Biden to speak in Atlanta next week on the urgency of passing voting rights bills

The president will be joined by Vice President Harris, who has been the government's main point of contact on voting rights

President Joe biden
Photo by Chip Somodevilla/Getty Images)

Next week, President Biden will make a presentation in Atlanta emphasizing the importance of implementing voting rights legislation as Senate Republicans delay legislation and GOP-led states push to put new constraints on voting rights.

According to the White House, Biden will address the need

To safeguard the constitutional right and the credibility of our votes from unscrupulous efforts to remove law-abiding citizens’ fundamental liberties and permit partisan state officials to disrupt vote-counting procedures.

President Joe Biden will be joined in Atlanta by Vice President Harris, who has been the government’s main point of contact on voting rights.

Since assuming office, Democratic politicians and liberal groups have pressed Biden to put voting privileges first, highlighting fears that Republican-controlled legislatures around the country have tried repeatedly to pass harsher restrictive legislation.

Georgia’s GOP-led legislature approved a bill last year that, among other things, lowers the number of voting drop boxes and reduces the timeframe for voters to receive mail ballots.

Biden won Georgia by a razor-thin margin in 2020, and the state is essential to Democrats’ electoral prospects this year, with Sen. Raphael Warnock (D-Ga.) up for reelection and Stacey Abrams, who has pushed to improve voter turnout, running for office again.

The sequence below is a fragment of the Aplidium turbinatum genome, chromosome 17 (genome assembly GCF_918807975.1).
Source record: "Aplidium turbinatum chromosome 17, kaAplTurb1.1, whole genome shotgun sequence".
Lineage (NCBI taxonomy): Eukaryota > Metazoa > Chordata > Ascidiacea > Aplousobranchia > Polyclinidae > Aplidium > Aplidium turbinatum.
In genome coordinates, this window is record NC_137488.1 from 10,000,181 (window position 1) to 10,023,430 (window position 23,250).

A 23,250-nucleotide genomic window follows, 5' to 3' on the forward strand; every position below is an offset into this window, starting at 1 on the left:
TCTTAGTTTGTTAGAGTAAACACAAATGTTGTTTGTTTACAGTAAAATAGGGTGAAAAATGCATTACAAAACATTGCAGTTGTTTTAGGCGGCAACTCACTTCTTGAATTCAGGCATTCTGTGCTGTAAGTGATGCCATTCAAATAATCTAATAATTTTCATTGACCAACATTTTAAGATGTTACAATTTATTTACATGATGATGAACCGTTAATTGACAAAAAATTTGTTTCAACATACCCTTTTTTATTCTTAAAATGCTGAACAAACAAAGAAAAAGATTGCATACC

Republicans in the state assembly have pushed ahead with the legislation, reinforcing ex-president Donald Trump’s baseless allegations of widespread election rigging in 2020.

Two bills in the United States Senate—the John Lewis Voting Rights Advancement Act and the Freedom to Vote Act—are stuck in committee because Republicans are practically united in their opposition.

The John Lewis bill intends to give the Justice Department and federal courts the authority to review state election laws—in some cases before they go into effect—and restore provisions of the 1965 Voting Rights Act that have been struck down by the Supreme Court in a series of decisions since 2013.

The other bill would make voting more efficient by implementing national minimum requirements for early voting and vote-by-mail along with declaring Election Day a public holiday.


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